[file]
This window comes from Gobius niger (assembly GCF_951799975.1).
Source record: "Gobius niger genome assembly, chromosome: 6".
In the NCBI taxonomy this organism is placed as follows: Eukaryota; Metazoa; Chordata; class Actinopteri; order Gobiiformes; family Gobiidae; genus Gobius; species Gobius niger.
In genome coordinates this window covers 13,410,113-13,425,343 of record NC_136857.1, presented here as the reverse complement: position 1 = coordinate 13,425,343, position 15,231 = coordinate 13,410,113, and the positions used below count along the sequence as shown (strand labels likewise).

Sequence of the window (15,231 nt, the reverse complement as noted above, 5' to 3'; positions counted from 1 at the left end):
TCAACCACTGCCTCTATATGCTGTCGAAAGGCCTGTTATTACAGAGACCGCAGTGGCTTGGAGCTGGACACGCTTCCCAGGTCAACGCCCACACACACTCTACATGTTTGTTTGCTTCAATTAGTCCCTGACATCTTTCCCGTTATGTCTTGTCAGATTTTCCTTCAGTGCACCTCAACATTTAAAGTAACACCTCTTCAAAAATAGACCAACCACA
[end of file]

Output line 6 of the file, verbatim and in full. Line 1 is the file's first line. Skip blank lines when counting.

TCAACCACTGCCTCTATATGCTGTCGAAAGGCCTGTTATTACAGAGACCGCAGTGGCTTGGAGCTGGACACGCTTCCCAGGTCAACGCCCACACACACTCTACATGTTTGTTTGCTTCAATTAGTCCCTGACATCTTTCCCGTTATGTCTTGTCAGATTTTCCTTCAGTGCACCTCAACATTTAAAGTAACACCTCTTCAAAAATAGACCAACCACA